A recent study examined whether acupuncture reduces some of these common side effects and produces fewer adverse effects than antidepressants. In the study, published in the February 2010 issue of the Journal of Clinical Oncology, 50 women with hormone-receptor positive breast cancer were assigned into one of two groups. The first group received 12 weeks of acupuncture, and the second group received treatment with venlafaxine.

Both groups experienced significant decreases in hot flashes, depressive symptoms, and other quality-of-life symptoms. However, women in the group taking venlafaxine began to re-experience their symptoms about two weeks after stopping drug therapy. In comparison, it took 15 weeks for the symptoms to return for women in the group receiving acupuncture. In addition, women in the acupuncture group reported no significant side effects during treatment, while the group taking venlafaxine experienced 18 incidences of adverse effects, including nausea, dry mouth, dizziness, and anxiety.

Finding the Right Acupuncturist for Cancer Patients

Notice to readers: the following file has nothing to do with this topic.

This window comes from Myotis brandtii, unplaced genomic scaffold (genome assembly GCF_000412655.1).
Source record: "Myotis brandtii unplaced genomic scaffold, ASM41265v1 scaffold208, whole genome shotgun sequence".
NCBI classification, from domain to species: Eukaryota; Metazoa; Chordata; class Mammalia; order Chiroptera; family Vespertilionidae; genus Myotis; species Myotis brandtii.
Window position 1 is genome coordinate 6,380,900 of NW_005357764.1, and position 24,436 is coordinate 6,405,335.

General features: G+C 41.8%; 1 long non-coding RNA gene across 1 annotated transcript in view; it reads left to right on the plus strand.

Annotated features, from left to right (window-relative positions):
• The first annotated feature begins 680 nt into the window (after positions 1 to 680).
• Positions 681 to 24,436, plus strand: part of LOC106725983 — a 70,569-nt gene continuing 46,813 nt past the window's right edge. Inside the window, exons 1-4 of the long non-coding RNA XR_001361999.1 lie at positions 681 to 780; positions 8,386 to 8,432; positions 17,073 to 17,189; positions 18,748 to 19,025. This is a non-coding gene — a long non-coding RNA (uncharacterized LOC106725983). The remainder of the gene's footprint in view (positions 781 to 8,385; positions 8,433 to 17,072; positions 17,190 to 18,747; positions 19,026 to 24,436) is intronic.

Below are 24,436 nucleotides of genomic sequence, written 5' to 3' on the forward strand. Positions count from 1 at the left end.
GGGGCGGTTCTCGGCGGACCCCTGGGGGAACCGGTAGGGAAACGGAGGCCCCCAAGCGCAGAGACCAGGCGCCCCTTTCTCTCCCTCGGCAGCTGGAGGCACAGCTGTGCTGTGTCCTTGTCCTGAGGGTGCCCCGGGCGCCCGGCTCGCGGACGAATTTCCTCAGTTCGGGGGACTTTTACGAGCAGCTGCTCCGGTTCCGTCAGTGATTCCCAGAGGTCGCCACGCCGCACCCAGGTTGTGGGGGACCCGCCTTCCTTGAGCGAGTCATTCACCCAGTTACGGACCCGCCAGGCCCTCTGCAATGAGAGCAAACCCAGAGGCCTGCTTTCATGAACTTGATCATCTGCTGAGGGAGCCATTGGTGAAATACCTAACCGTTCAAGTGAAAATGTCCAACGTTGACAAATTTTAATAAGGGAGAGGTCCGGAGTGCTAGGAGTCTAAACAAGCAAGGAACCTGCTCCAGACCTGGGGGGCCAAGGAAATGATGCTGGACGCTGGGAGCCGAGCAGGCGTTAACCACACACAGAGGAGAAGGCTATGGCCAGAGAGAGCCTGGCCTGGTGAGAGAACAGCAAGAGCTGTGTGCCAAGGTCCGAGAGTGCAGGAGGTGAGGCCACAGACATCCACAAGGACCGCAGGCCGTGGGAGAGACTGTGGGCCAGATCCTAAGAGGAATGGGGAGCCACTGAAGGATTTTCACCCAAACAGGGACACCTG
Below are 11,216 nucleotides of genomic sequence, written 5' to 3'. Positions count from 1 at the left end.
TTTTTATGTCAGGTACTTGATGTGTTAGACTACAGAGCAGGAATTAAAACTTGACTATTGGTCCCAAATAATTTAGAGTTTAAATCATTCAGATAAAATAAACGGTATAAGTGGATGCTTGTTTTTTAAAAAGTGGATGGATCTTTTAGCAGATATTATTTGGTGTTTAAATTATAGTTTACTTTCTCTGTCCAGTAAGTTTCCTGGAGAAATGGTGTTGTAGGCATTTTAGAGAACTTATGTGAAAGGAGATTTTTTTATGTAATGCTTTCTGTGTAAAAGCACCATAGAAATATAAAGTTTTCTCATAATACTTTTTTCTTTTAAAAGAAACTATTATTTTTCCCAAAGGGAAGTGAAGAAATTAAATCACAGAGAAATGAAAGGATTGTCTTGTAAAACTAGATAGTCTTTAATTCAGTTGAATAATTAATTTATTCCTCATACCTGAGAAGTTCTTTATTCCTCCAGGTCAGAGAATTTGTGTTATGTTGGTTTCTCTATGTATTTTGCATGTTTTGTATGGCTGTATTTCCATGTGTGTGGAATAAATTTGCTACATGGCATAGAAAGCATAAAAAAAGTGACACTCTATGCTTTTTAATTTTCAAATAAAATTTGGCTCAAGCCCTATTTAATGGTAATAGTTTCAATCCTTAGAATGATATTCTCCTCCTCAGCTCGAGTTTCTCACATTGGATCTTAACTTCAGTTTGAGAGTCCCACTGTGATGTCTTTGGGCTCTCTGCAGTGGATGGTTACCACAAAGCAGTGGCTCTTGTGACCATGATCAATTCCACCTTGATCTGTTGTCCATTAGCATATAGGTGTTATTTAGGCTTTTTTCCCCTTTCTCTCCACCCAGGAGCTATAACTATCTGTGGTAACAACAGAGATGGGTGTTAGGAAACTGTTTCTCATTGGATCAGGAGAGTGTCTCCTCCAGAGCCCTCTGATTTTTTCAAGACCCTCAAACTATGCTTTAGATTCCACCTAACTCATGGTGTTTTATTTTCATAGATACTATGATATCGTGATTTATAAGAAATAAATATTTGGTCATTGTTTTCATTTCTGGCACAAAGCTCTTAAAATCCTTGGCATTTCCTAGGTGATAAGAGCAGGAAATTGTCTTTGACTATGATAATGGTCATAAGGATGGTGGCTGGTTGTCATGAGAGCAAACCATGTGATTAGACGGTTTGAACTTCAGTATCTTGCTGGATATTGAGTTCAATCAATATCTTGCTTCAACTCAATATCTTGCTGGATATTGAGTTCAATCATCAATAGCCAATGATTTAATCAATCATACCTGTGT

The National Certification Commission for Acupuncture and Oriental Medicine (NCCAOM) provides a list of practitioners who are nationally certified in Oriental medicine, acupuncture, Chinese herbology, and Asian bodywork therapy. The Integrative Medicine Service at Memorial Sloan-Kettering Cancer Center has trained thousands of acupuncturists from across the United States and many other countries. Its previously face-to-face, three-day courses were replaced in April 2010 with Internet-based courses to facilitate international requests. The Integrative Medicine Service also maintains a list of cancer-trained acupuncturists. Our integrative medicine specialists stress the importance of using an acupuncturist who is NCCAOM certified or licensed and who has training in working with cancer patients

Saturday, September 04, 2010

Climbing Kili to Kill Tumors

Taken from my seasonal blog for the Gold's Gym Be Golden big climb team blog -

Kili Climb to Kill Tumors

STAY TUNED!!!!!!!!
Keep checking in for updates on our team.

10-10-10 Kili Climb to Kill Tumors